The proposal came from Brigadier Winslow McLaughlin, a no-nonsense Georgia man who spoke with a drawl of the likes that we only hear of in the reminiscing of by-gone eras of Southern charm. But only the unwise and untraveled would take his mannerisms as a sign of being some daft, country bumpkin. No, the Brigadier was as sharp as they came and could match wits with any Harvard or Oxford scholar - maybe even beat them. But for all of his mental agility he, too, lacked a resource – Finch's connections. The OSS was a relatively new organization, unseasoned and in it's infancy, so it's connections were few. However, with Finch's connections, the introduction of an American agent would be more successful, as British resources were becoming ever scarcer as the Blitz laid waste to Britain. Beyond that, all British agents were tied up in other operations as the Ratte project intelligence wasn't the only thing classified as Ultra. As it was, Finch could either turn it into a defensive game or let go of his pride and accept Brigadier McLaughlin's help.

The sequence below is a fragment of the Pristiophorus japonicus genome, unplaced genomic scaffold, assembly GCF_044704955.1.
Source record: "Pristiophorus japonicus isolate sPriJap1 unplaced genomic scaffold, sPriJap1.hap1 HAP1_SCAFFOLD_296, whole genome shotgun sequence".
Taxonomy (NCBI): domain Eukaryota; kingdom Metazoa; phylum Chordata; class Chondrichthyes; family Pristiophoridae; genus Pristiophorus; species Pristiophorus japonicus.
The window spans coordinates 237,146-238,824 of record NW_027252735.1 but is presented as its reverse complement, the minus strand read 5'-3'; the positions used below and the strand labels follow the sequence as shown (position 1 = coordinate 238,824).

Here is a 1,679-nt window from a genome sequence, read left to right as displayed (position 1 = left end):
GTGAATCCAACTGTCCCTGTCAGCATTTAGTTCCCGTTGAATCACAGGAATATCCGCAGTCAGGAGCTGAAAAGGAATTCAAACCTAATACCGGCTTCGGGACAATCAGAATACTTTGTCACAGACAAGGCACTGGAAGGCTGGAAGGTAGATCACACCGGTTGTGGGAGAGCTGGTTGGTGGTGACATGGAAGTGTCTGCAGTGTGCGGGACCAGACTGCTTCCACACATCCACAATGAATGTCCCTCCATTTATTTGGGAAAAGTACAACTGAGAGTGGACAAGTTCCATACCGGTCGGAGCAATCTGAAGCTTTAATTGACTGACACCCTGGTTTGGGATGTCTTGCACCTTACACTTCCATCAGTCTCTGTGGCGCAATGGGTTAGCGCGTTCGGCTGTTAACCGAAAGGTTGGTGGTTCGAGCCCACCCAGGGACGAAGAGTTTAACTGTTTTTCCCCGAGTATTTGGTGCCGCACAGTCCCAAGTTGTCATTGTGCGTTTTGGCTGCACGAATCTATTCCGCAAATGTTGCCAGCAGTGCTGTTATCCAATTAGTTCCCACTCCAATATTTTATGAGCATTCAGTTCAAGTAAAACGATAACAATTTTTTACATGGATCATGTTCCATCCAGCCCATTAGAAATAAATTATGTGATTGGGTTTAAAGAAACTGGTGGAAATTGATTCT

McLaughlin's choice was Sergeant William Joseph Blazkovicz, a US Army soldier who spoke many languages very fluently – most importantly German and French. His most outstanding attribute was, however, his every-man face. Give him the right attire, change his facial hair and put on a good local dialect he could pass for a farmer, a banker, a family man or even an SS Officer – it didn't matter. This was just who Finch needed, a veritable Swiss Army Knife of espionage, he only needed to accept the OSS's help in the matter. This was easier said than done, however, as Sergeant Blazkowicz was currently somewhat preoccupied with his regular Army job in North Africa as a part of the mounting second attack on Tunis with the 1st Infantry Division, following the failed attempt to capture it the previous month. Despite protests by Major General Terry Allen, Sr., the Sergeant was pulled from his unit as soon as a replacement was available and flown to London directly. Oddly enough, this saved his life as his entire squad was decimated by mortar fire during an attack. However, Sergeant Blazkowicz was destined for greater things.